The financial services industry has led from the front in embracing artificial intelligence and machine learning technologies for improving efficiencies, increasing productivity, and launching new formats of engaging with their customers.
From introducing self-service chatbots and personalized customer experiences to “smart” risk assessments and the automation of processes like underwriting, the benefits are well recognized and desired. According to The Economist, around 85% of financial service providers have a “clear strategy” for adopting AI in the development of new products and services.
The same survey by The Economist also points out that around two-thirds of businesses know the benefits of AI and ML technology but think that the risk and complexity of adopting them outweigh the benefits to the customer experience. So, what’s holding them back? Could it be that rolling out these features is a daunting and complex task, with concerns about how they might integrate with legacy systems?
It’s time to dispel that myth. Many consumers are now seeking seamless and convenient digital means of interacting and engaging with financial service providers. Digital-native challenger companies have disrupted the industry by placing the customer experience at the core, and incumbents need to act now if they are to remain relevant and cater to modern customers’ needs.
Customers want feature-rich experiences, self-service options, frictionless transactions and applications, and above all, they want speed. Here are just some of the ways AI and ML are transforming the industry, and why industry leaders must no longer hold themselves back.
A world of self-service: Customers like to be in control and prefer 24/7 access to their services. Chatbots that leverage natural language processing (NLP) technology are capable of understanding and responding to customer queries, even allowing customers to complete transactions and access information without the need for human intervention. More than half of millennials, for instance, choose live chat as their preferred support channel, and most customers say they would rather attempt to take care of matters themselves before reaching out to a human representative.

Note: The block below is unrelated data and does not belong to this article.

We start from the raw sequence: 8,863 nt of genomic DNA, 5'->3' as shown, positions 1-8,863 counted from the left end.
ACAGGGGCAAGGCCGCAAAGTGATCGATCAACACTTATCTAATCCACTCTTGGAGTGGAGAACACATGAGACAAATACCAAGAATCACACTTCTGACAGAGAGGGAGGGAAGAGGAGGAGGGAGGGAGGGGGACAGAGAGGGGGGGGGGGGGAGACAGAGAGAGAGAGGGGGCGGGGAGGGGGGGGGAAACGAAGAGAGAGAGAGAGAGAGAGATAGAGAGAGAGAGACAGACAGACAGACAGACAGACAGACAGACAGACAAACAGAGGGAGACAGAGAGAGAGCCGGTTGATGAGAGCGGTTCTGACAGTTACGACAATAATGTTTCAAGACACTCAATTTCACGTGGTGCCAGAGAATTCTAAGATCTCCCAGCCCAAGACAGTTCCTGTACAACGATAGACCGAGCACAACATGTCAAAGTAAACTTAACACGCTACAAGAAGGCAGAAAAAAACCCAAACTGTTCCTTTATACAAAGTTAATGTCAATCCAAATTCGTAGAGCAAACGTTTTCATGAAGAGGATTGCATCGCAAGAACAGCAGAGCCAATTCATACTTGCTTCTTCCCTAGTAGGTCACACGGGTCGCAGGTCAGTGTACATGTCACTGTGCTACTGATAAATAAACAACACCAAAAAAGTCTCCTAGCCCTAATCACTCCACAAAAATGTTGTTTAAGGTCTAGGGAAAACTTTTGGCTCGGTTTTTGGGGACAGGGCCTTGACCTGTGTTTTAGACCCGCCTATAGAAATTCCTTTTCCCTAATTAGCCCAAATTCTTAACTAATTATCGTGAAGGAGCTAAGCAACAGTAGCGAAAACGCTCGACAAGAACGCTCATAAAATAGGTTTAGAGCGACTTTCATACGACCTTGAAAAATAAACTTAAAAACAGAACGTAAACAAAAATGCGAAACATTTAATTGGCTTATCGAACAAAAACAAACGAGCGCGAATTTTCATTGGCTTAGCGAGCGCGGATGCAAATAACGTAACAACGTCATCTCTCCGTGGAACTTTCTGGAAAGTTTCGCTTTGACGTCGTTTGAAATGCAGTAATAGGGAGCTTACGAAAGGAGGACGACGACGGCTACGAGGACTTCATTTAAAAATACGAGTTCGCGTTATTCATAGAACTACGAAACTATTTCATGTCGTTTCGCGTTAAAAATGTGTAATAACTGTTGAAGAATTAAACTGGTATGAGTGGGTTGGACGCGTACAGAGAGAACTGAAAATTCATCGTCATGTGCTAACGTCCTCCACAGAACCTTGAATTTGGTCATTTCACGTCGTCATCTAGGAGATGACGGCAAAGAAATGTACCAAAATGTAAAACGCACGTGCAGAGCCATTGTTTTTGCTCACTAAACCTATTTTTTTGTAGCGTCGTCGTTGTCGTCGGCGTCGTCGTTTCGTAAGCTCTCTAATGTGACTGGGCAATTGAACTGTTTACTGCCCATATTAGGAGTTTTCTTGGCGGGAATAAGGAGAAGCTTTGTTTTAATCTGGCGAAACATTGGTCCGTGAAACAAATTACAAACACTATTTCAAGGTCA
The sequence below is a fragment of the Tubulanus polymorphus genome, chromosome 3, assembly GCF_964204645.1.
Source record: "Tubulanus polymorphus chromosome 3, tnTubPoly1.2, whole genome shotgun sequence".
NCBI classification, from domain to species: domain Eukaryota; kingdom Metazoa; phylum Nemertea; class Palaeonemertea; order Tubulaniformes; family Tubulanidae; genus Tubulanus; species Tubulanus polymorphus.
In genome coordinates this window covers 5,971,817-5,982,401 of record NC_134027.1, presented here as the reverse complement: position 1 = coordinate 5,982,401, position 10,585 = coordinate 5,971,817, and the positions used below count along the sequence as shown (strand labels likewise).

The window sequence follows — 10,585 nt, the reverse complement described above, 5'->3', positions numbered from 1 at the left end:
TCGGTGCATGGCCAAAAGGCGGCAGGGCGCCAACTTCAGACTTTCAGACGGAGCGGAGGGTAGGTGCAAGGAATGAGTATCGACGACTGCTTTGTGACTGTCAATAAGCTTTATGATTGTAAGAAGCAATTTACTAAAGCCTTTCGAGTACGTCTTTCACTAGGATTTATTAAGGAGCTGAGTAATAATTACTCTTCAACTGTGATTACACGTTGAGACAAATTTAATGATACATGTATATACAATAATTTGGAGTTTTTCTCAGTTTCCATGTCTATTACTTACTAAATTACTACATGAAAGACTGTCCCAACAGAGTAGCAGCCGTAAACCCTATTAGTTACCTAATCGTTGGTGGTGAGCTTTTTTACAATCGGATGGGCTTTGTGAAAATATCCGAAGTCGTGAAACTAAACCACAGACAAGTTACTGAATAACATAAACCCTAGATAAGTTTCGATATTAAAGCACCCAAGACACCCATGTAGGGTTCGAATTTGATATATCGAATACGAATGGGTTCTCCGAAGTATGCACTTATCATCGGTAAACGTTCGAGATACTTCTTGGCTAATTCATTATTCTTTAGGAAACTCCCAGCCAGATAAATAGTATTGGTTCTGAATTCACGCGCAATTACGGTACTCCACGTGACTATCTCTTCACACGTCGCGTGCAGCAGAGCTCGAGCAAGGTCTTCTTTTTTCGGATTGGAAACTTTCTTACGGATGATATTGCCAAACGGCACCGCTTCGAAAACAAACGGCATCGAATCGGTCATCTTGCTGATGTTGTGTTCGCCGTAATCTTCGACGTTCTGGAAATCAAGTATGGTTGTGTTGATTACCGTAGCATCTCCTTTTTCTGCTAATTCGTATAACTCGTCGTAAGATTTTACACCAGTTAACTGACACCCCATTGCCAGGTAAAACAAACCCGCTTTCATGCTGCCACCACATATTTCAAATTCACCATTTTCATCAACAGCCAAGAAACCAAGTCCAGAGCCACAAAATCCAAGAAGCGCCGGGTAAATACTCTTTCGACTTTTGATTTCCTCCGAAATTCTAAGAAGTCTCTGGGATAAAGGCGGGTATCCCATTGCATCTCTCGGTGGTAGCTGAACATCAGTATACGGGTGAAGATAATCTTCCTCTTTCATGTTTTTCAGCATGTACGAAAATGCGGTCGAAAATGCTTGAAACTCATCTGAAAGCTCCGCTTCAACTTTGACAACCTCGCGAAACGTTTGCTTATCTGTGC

Cross-channel personalization: Financial services companies have a lot to offer, but not all products will be relevant to all customers. Using AI and ML, banks, insurers and other service providers can use behavioral and historical customer data to promote relevant services across channels, increasing uptake and driving engagement. According to one source, 70% of customers rate tailored offers as “highly important” for banks and other financial service providers. But only 14% of banks currently provide contextually relevant experiences. That’s an opportunity to be seized.
Enhanced risk management: AI and ML can also help organizations manage risk more effectively by analyzing large amounts of data and identifying anomalous patterns. For instance, JP Morgan Chase uses machine learning to analyze customer data and identify potential risks in real time, speeding up the application review process and reducing risk for themselves and their customers. Assessing creditworthiness can be a time-consuming process that’s prone to bias and human error. Deploying algorithms to carry out these assessments using real-time intelligence can reduce the labor burden and speed up the application process – it’s a win-win for banks and customers.
There are other AI and ML applications too valuable to ignore, such as AI-based fraud detection, predicting market trends and the automation of back-office processes. While this level of data science might seem like a daunting task, particularly for financial services players with legacy systems in place, there are routes to AI and ML optimization that involve limited risk and high potential gain.
AI and ML are already a part of the financial services landscape, and the benefits of processing automation and enhancing the customer experience now far outweigh the levels of investment and risk involved in adopting the technology. Much of the technology has been democratized to the point where open integration and API-first development make for seamless integration with legacy systems and processes. Bank on AI, and the dividends will follow.
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